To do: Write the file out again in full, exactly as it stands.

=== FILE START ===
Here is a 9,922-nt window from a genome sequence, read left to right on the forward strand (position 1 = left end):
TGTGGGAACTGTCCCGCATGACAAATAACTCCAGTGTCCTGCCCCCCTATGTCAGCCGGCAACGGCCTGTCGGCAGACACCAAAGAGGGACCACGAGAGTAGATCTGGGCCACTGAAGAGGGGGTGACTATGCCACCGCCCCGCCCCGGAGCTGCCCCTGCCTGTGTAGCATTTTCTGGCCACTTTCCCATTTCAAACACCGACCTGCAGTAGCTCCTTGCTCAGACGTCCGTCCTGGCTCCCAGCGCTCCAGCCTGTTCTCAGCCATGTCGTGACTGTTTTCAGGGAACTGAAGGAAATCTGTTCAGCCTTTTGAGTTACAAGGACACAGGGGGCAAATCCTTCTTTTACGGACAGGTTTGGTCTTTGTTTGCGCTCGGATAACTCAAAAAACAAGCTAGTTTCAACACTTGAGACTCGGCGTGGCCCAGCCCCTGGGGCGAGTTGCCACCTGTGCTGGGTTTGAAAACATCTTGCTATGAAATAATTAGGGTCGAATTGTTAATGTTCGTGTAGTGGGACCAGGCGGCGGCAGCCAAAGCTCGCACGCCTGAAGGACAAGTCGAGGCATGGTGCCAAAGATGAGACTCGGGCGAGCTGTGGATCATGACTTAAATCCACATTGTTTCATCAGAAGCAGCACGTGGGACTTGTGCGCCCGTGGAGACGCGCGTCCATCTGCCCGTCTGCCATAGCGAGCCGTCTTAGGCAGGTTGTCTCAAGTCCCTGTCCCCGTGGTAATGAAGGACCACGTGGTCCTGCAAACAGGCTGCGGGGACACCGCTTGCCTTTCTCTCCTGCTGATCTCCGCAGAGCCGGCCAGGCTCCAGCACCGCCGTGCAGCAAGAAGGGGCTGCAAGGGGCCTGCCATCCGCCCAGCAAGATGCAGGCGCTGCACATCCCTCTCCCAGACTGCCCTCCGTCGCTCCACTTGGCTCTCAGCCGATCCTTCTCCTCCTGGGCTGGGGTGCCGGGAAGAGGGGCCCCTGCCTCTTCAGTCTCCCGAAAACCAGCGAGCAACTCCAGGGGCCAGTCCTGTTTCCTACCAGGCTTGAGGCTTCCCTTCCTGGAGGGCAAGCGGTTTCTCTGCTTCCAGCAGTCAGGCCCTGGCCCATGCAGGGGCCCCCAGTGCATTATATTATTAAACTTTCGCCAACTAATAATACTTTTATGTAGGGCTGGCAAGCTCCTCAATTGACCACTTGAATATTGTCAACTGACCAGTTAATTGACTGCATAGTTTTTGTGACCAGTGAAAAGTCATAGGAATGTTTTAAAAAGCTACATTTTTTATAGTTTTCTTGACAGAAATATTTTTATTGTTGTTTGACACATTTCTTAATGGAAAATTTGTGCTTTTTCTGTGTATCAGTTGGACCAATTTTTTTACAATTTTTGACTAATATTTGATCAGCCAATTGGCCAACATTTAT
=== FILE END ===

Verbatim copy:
Here is a 9,922-nt window from a genome sequence, read left to right on the forward strand (position 1 = left end):
TGTGGGAACTGTCCCGCATGACAAATAACTCCAGTGTCCTGCCCCCCTATGTCAGCCGGCAACGGCCTGTCGGCAGACACCAAAGAGGGACCACGAGAGTAGATCTGGGCCACTGAAGAGGGGGTGACTATGCCACCGCCCCGCCCCGGAGCTGCCCCTGCCTGTGTAGCATTTTCTGGCCACTTTCCCATTTCAAACACCGACCTGCAGTAGCTCCTTGCTCAGACGTCCGTCCTGGCTCCCAGCGCTCCAGCCTGTTCTCAGCCATGTCGTGACTGTTTTCAGGGAACTGAAGGAAATCTGTTCAGCCTTTTGAGTTACAAGGACACAGGGGGCAAATCCTTCTTTTACGGACAGGTTTGGTCTTTGTTTGCGCTCGGATAACTCAAAAAACAAGCTAGTTTCAACACTTGAGACTCGGCGTGGCCCAGCCCCTGGGGCGAGTTGCCACCTGTGCTGGGTTTGAAAACATCTTGCTATGAAATAATTAGGGTCGAATTGTTAATGTTCGTGTAGTGGGACCAGGCGGCGGCAGCCAAAGCTCGCACGCCTGAAGGACAAGTCGAGGCATGGTGCCAAAGATGAGACTCGGGCGAGCTGTGGATCATGACTTAAATCCACATTGTTTCATCAGAAGCAGCACGTGGGACTTGTGCGCCCGTGGAGACGCGCGTCCATCTGCCCGTCTGCCATAGCGAGCCGTCTTAGGCAGGTTGTCTCAAGTCCCTGTCCCCGTGGTAATGAAGGACCACGTGGTCCTGCAAACAGGCTGCGGGGACACCGCTTGCCTTTCTCTCCTGCTGATCTCCGCAGAGCCGGCCAGGCTCCAGCACCGCCGTGCAGCAAGAAGGGGCTGCAAGGGGCCTGCCATCCGCCCAGCAAGATGCAGGCGCTGCACATCCCTCTCCCAGACTGCCCTCCGTCGCTCCACTTGGCTCTCAGCCGATCCTTCTCCTCCTGGGCTGGGGTGCCGGGAAGAGGGGCCCCTGCCTCTTCAGTCTCCCGAAAACCAGCGAGCAACTCCAGGGGCCAGTCCTGTTTCCTACCAGGCTTGAGGCTTCCCTTCCTGGAGGGCAAGCGGTTTCTCTGCTTCCAGCAGTCAGGCCCTGGCCCATGCAGGGGCCCCCAGTGCATTATATTATTAAACTTTCGCCAACTAATAATACTTTTATGTAGGGCTGGCAAGCTCCTCAATTGACCACTTGAATATTGTCAACTGACCAGTTAATTGACTGCATAGTTTTTGTGACCAGTGAAAAGTCATAGGAATGTTTTAAAAAGCTACATTTTTTATAGTTTTCTTGACAGAAATATTTTTATTGTTGTTTGACACATTTCTTAATGGAAAATTTGTGCTTTTTCTGTGTATCAGTTGGACCAATTTTTTTACAATTTTTGACTAATATTTGATCAGCCAATTGGCCAACATTTAT